Bitcoin nodes cannot communicate before they’ve exchanged their versions. Thus, very first message we’re going to send is “version”.

type MsgVersion struct {
	Version     int32
	Services    uint64
	Timestamp   int64
	AddrRecv    NetAddr
	AddrFrom    NetAddr
	Nonce       uint64
	UserAgent   VarStr
	StartHeight int32
	Relay       bool
}

Please keep in mind that the order of fields in every message shouldn’t be changed. Fields must go in exact same order as shown in this and all future articles.

Let’s review the fields:

  1. Version specifies Bitcoin protocol version. We’ll always use the latest version, 70015. You can find more info about protocol versions on Protocol Versions page.
  2. Services specifies features supported by our node. For now, we’ll use only value 1, which means that our node is a Bitcoin node that can provide full blocks. If we add support for Segwit, we’re going to use a different value here to let other nodes know that we support Segwit.
  3. Timestamp current timestamp in seconds.
  4. AddrRecv, AddrFrom contain information about network addresses of the node the message is sent to and the node that sends the message. These fields have custom type NetAddr, we’ll discuss it next.
  5. Nonce a random number that allows to distinguish similar messages.
  6. UseAgent is analogous to the User-Agent HTTP header: It contains information about node’s software name and version. We’ll discuss VarStr type next.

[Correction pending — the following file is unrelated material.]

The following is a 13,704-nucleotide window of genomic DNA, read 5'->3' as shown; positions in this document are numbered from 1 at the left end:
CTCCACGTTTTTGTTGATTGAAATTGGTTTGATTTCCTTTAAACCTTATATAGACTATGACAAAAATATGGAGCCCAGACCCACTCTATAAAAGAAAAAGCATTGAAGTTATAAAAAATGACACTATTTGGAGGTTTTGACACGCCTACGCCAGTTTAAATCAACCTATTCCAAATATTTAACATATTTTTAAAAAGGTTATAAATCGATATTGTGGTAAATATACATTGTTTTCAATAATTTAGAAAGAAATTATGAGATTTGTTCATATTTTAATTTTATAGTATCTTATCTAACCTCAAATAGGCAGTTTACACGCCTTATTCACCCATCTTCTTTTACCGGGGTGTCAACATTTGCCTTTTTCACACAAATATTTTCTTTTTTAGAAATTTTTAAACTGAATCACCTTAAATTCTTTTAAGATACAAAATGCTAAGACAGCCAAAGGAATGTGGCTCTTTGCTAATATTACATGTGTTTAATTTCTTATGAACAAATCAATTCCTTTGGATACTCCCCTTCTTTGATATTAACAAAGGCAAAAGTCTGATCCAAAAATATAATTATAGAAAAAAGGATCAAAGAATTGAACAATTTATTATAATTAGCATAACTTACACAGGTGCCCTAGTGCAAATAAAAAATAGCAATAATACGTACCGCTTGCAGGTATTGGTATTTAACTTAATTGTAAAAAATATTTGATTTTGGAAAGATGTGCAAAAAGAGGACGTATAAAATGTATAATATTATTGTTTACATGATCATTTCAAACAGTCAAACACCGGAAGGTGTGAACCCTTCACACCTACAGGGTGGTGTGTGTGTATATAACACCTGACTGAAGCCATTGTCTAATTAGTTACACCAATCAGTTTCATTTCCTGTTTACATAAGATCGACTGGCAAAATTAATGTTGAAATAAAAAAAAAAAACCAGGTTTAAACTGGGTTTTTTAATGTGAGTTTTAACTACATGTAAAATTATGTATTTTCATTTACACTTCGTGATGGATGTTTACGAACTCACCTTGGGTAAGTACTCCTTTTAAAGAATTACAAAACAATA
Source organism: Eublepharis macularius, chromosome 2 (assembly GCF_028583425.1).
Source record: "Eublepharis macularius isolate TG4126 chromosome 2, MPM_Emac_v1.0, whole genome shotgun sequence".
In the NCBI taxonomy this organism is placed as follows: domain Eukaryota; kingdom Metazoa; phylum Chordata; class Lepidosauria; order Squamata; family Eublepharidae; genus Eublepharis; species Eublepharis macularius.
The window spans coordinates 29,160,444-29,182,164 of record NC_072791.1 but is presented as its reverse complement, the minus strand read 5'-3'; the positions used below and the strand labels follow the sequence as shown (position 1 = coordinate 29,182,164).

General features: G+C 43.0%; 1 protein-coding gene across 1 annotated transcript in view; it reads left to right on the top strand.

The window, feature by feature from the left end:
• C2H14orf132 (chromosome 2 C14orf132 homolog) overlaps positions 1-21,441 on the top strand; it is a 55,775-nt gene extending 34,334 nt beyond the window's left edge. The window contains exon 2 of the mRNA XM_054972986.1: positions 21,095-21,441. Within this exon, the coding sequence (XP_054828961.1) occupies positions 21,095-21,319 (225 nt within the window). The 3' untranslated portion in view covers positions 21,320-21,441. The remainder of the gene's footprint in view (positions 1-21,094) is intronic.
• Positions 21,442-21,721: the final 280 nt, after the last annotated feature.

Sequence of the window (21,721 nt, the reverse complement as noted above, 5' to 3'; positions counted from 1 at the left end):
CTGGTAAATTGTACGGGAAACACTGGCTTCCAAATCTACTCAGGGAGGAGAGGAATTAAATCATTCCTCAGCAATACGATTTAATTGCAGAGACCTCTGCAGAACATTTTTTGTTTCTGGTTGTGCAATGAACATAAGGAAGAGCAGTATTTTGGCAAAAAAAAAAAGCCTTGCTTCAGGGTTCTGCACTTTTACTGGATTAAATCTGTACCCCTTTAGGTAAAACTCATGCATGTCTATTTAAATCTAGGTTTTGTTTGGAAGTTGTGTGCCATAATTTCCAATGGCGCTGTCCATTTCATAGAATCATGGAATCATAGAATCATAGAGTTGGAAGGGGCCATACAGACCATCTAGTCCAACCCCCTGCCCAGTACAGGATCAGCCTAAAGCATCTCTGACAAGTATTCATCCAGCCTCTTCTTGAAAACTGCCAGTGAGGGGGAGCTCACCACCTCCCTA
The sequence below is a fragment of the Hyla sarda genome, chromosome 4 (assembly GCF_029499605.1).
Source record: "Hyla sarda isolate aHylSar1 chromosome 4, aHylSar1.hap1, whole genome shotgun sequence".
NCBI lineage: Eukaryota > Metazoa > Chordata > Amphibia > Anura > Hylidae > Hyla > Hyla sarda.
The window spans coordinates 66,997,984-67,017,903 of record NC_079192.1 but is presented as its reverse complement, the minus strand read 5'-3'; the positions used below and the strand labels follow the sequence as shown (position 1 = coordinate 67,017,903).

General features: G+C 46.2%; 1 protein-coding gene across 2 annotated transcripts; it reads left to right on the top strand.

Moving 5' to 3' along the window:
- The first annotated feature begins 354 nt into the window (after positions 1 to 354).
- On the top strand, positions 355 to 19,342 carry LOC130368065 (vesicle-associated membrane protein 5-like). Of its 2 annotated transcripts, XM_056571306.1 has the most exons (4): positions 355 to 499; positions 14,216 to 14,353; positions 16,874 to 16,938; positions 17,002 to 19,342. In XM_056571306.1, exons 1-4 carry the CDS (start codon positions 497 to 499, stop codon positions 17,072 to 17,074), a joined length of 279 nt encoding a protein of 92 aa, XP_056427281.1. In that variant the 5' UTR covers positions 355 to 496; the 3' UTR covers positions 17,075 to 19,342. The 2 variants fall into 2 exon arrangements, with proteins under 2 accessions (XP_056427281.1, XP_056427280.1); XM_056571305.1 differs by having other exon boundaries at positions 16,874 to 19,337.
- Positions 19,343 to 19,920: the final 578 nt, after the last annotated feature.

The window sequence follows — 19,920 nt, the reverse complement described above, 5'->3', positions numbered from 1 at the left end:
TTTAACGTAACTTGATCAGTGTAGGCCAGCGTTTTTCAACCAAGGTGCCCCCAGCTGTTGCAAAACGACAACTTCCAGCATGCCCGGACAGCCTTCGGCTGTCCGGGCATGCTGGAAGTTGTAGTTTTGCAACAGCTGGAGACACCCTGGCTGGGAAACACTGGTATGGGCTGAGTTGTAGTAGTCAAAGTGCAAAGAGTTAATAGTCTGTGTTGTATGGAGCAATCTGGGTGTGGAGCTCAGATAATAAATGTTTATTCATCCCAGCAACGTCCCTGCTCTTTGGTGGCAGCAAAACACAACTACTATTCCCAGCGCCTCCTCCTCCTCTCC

7. StartHeight holds the number of the last block received by our node. For now, we’ll always use -1, which means we have no blocks (0 would mean one block).
  8. Relay tells the node we’re sending “version” message to whether it should send us transactions or not. This flag allows to filter transactions we want to receive. We’ll always use true here; one day, we’ll want to receive all transactions from other nodes.

NetAddr and VarStr types

Version message contains two custom types, NetAddr and VarStr. Let’s look at them:

type IPv4 [4]byte

type NetAddr struct {
	Time     uint32
	Services uint64
	IP       *IPv4
	Port     uint16
}
  1. Time can be ignored for now because it’s not used in “version” message.
  2. Services is the same as in Version.
  3. IP contains four bytes of an IP address. We’re going to use IPv4 addresses only, but during serialization they’re converted to IPv4-mapped IPv6 addresses.
  4. Port is a port number the node is listening connections on.

Next, VarStr. It’s basically a type that contains a string and its length:

type VarStr struct {
	Length uint8
	String string
}

To serialize a message, we need to know lengths of all fields. Since strings aren’t fixed, we also need to store length of each string.

One more thing to mention here is that, in the Bitcoin protocol, field Length of VarStr type has “variable length integer” type to save space. We’ll just use 1 unsigned byte for simplicity.